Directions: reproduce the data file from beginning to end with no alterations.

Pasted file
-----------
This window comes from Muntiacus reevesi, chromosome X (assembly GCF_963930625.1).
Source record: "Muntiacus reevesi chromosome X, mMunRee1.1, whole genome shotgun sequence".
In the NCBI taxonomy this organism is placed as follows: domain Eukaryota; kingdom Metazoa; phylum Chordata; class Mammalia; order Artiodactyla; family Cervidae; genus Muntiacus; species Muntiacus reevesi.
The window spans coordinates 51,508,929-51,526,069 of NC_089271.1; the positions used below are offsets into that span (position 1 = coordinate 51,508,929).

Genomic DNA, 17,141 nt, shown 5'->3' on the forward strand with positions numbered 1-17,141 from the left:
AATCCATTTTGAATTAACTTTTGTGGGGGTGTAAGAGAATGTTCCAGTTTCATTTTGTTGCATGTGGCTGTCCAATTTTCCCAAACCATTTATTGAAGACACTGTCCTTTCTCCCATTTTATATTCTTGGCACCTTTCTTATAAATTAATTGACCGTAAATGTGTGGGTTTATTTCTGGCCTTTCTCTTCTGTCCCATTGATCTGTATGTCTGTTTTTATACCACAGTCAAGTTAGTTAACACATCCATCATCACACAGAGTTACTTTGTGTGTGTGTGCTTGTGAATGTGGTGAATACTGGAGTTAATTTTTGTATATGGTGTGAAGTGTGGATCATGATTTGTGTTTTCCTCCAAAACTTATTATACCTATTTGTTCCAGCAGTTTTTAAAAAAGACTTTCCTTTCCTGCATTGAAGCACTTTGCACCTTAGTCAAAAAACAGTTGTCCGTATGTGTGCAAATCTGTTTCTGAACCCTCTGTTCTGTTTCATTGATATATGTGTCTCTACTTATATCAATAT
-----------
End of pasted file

This window comes from Muntiacus reevesi, chromosome X (assembly GCF_963930625.1).
Source record: "Muntiacus reevesi chromosome X, mMunRee1.1, whole genome shotgun sequence".
In the NCBI taxonomy this organism is placed as follows: domain Eukaryota; kingdom Metazoa; phylum Chordata; class Mammalia; order Artiodactyla; family Cervidae; genus Muntiacus; species Muntiacus reevesi.
The window spans coordinates 51,508,929-51,526,069 of NC_089271.1; the positions used below are offsets into that span (position 1 = coordinate 51,508,929).

Genomic DNA, 17,141 nt, shown 5'->3' on the forward strand with positions numbered 1-17,141 from the left:
AATCCATTTTGAATTAACTTTTGTGGGGGTGTAAGAGAATGTTCCAGTTTCATTTTGTTGCATGTGGCTGTCCAATTTTCCCAAACCATTTATTGAAGACACTGTCCTTTCTCCCATTTTATATTCTTGGCACCTTTCTTATAAATTAATTGACCGTAAATGTGTGGGTTTATTTCTGGCCTTTCTCTTCTGTCCCATTGATCTGTATGTCTGTTTTTATACCACAGTCAAGTTAGTTAACACATCCATCATCACACAGAGTTACTTTGTGTGTGTGTGCTTGTGAATGTGGTGAATACTGGAGTTAATTTTTGTATATGGTGTGAAGTGTGGATCATGATTTGTGTTTTCCTCCAAAACTTATTATACCTATTTGTTCCAGCAGTTTTTAAAAAAGACTTTCCTTTCCTGCATTGAAGCACTTTGCACCTTAGTCAAAAAACAGTTGTCCGTATGTGTGCAAATCTGTTTCTGAACCCTCTGTTCTGTTTCATTGATATATGTGTCTCTACTTATATCAATAT